fffffa80`07d13ae8  fffffa80`07d787e8 fffffa80`07d13368
fffffa80`07d787e8  fffffa80`07d65c28 fffffa80`07d13ae8
fffffa80`07d65c28  fffffa80`07d63368 fffffa80`07d787e8
fffffa80`07d63368  fffffa80`07d63c28 fffffa80`07d65c28
fffffa80`07d63c28  fffffa80`091c2368 fffffa80`07d63368
fffffa80`091c2368  fffffa80`091eb7e8 fffffa80`07d63c28
fffffa80`091eb7e8  fffffa80`07428c28 fffffa80`091c2368
fffffa80`07428c28  fffffa80`0742dc28 fffffa80`091eb7e8
fffffa80`0742dc28  fffffa80`0742ac28 fffffa80`07428c28
fffffa80`0742ac28  fffffa80`07463c28 fffffa80`0742dc28
The first entry is the System Process, which we can confirm:
 1: kd> dt nt!_EPROCESS ActiveProcessLinks.Blink poi(PsInitialSystemProcess)
   +0x2e8 ActiveProcessLinks       :  [ 0xfffffa80`067aec28 - 0xfffff801`530acc80 ]
      +0x008 Blink                    : 0xfffff801`530acc80 _LIST_ENTRY [ 0xfffffa80`03088328 - 0xfffffa80`0a0b1828 ]
From here, we can walk along the linked list to confirm whether or not it is corrupt:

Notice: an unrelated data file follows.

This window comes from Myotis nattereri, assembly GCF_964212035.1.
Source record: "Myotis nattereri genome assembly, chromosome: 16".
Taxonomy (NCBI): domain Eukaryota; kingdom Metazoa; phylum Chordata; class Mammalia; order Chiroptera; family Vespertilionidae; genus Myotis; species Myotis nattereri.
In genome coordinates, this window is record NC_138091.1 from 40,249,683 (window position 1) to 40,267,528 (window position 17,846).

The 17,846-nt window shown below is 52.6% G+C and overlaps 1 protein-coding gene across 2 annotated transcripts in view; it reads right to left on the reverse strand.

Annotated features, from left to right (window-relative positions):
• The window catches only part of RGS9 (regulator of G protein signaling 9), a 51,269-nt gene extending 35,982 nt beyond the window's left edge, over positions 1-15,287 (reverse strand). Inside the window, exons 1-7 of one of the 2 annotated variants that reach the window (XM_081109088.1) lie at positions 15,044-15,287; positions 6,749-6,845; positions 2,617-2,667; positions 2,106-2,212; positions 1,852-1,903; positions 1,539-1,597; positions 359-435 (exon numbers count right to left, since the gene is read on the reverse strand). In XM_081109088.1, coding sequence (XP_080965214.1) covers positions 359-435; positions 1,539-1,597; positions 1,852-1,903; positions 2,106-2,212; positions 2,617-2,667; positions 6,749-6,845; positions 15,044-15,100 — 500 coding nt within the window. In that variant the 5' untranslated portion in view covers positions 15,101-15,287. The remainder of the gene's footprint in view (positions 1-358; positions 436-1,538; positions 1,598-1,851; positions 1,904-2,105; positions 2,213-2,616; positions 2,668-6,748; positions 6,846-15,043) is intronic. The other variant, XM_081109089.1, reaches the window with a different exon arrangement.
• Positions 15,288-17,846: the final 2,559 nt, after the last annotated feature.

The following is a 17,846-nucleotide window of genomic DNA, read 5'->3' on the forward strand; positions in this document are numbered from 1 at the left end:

1: kd> !validatelist fffff801`530acc80
Found list end after 118 entries
It's not corrupt, however, I don't believe this implies that a rootkit is not present on the system, and that it hasn't been modified.

For now, that's about it regarding this post! I just wanted to share my findings thus far. I will have to wait until the user has a chance to run addition recommended scans, such as GMER. I am almost certain in this case that we have a rootkit present, but you never want to be too sure.

Thanks for reading!

References/extra reading: